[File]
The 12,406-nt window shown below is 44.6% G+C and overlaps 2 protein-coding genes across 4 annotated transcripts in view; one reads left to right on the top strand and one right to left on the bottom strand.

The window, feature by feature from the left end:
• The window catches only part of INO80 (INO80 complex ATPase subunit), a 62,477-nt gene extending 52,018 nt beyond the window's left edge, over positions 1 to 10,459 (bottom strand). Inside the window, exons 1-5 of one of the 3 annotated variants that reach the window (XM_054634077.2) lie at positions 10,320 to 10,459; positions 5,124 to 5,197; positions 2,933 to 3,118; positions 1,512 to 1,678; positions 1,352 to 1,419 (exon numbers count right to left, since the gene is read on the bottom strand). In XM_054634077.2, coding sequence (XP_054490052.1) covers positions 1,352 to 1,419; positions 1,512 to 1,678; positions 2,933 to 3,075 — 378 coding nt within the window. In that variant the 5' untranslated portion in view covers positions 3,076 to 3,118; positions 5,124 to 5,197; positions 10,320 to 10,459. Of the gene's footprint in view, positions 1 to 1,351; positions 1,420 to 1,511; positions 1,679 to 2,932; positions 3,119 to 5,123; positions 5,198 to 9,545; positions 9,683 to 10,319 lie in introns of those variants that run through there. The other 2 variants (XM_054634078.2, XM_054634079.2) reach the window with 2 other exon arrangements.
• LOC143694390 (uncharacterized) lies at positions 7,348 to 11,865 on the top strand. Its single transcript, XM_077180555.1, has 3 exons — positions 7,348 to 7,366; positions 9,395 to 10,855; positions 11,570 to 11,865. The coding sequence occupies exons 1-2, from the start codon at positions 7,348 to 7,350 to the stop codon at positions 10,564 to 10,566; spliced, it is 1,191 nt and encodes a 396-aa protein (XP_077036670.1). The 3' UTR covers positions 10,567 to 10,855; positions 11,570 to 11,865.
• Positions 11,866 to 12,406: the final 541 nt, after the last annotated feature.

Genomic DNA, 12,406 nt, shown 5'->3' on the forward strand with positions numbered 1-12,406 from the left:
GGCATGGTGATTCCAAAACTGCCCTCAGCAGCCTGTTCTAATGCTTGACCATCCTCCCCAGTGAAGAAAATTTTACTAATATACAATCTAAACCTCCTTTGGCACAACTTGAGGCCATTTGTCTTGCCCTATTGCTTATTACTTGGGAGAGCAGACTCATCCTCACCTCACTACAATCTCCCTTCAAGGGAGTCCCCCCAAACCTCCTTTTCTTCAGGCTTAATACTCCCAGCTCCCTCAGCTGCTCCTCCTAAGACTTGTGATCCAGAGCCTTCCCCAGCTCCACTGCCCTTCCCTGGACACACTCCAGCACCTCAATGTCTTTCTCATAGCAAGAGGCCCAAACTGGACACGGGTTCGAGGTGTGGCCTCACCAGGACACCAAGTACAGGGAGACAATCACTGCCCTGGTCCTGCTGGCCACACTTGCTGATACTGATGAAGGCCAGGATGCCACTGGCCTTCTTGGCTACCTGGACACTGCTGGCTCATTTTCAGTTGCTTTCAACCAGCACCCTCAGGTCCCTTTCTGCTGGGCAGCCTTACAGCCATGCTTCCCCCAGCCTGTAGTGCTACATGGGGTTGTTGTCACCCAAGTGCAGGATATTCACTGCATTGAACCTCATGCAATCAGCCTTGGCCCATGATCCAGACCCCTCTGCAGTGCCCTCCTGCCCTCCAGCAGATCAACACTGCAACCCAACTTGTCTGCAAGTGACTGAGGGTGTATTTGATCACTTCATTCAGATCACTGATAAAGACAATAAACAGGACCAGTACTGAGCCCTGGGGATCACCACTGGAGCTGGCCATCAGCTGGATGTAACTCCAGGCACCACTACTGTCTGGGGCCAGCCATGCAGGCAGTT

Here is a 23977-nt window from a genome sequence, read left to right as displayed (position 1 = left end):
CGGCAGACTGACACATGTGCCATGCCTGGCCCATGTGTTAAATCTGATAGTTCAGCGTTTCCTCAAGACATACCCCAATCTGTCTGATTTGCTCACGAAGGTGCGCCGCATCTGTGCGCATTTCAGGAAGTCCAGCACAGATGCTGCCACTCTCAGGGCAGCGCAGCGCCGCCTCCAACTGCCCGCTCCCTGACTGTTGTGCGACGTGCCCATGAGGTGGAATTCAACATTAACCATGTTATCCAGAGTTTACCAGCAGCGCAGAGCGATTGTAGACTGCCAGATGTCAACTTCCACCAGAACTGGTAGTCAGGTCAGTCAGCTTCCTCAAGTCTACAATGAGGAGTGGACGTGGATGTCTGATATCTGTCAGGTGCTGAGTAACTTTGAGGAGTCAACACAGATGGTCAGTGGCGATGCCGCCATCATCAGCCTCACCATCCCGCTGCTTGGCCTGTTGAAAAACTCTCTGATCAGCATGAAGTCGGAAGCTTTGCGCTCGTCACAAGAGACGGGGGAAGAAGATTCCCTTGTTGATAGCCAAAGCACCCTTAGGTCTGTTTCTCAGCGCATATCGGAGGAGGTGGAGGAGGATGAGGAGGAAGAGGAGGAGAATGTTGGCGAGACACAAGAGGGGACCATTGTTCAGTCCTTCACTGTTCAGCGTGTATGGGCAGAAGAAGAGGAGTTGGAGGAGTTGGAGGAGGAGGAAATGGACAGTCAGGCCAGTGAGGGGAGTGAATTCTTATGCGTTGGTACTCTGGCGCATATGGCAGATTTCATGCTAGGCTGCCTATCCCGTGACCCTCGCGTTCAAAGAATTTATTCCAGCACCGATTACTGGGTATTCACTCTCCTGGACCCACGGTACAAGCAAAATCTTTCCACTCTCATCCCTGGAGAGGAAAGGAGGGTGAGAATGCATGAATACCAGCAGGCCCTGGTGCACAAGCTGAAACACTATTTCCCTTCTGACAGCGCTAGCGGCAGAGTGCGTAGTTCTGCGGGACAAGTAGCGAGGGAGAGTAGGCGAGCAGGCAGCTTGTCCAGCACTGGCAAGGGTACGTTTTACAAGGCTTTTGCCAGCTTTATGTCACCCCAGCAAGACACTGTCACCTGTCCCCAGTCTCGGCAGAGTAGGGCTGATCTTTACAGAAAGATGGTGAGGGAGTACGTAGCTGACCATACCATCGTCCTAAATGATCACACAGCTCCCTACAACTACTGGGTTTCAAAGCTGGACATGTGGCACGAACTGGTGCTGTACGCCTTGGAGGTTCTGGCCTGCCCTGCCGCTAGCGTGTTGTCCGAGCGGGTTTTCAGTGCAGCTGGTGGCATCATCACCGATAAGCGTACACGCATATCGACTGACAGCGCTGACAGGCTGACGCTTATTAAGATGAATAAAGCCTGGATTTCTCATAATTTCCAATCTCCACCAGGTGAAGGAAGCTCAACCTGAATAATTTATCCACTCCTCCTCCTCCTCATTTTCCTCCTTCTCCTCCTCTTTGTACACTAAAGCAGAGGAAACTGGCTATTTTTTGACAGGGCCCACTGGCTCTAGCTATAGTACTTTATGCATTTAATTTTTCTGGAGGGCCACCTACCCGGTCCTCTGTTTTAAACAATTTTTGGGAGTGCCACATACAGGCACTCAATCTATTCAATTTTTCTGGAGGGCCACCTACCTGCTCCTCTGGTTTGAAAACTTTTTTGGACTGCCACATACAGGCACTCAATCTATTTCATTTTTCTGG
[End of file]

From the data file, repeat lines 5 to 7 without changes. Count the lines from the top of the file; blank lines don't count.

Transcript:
• Positions 11,866 to 12,406: the final 541 nt, after the last annotated feature.

Genomic DNA, 12,406 nt, shown 5'->3' on the forward strand with positions numbered 1-12,406 from the left:
GGCATGGTGATTCCAAAACTGCCCTCAGCAGCCTGTTCTAATGCTTGACCATCCTCCCCAGTGAAGAAAATTTTACTAATATACAATCTAAACCTCCTTTGGCACAACTTGAGGCCATTTGTCTTGCCCTATTGCTTATTACTTGGGAGAGCAGACTCATCCTCACCTCACTACAATCTCCCTTCAAGGGAGTCCCCCCAAACCTCCTTTTCTTCAGGCTTAATACTCCCAGCTCCCTCAGCTGCTCCTCCTAAGACTTGTGATCCAGAGCCTTCCCCAGCTCCACTGCCCTTCCCTGGACACACTCCAGCACCTCAATGTCTTTCTCATAGCAAGAGGCCCAAACTGGACACGGGTTCGAGGTGTGGCCTCACCAGGACACCAAGTACAGGGAGACAATCACTGCCCTGGTCCTGCTGGCCACACTTGCTGATACTGATGAAGGCCAGGATGCCACTGGCCTTCTTGGCTACCTGGACACTGCTGGCTCATTTTCAGTTGCTTTCAACCAGCACCCTCAGGTCCCTTTCTGCTGGGCAGCCTTACAGCCATGCTTCCCCCAGCCTGTAGTGCTACATGGGGTTGTTGTCACCCAAGTGCAGGATATTCACTGCATTGAACCTCATGCAATCAGCCTTGGCCCATGATCCAGACCCCTCTGCAGTGCCCTCCTGCCCTCCAGCAGATCAACACTGCAACCCAACTTGTCTGCAAGTGACTGAGGGTGTATTTGATCACTTCATTCAGATCACTGATAAAGACAATAAACAGGACCAGTACTGAGCCCTGGGGATCACCACTGGAGCTGGCCATCAGCTGGATGTAACTCCAGGCACCACTACTGTCTGGGGCCAGCCATGCAGGCAGTT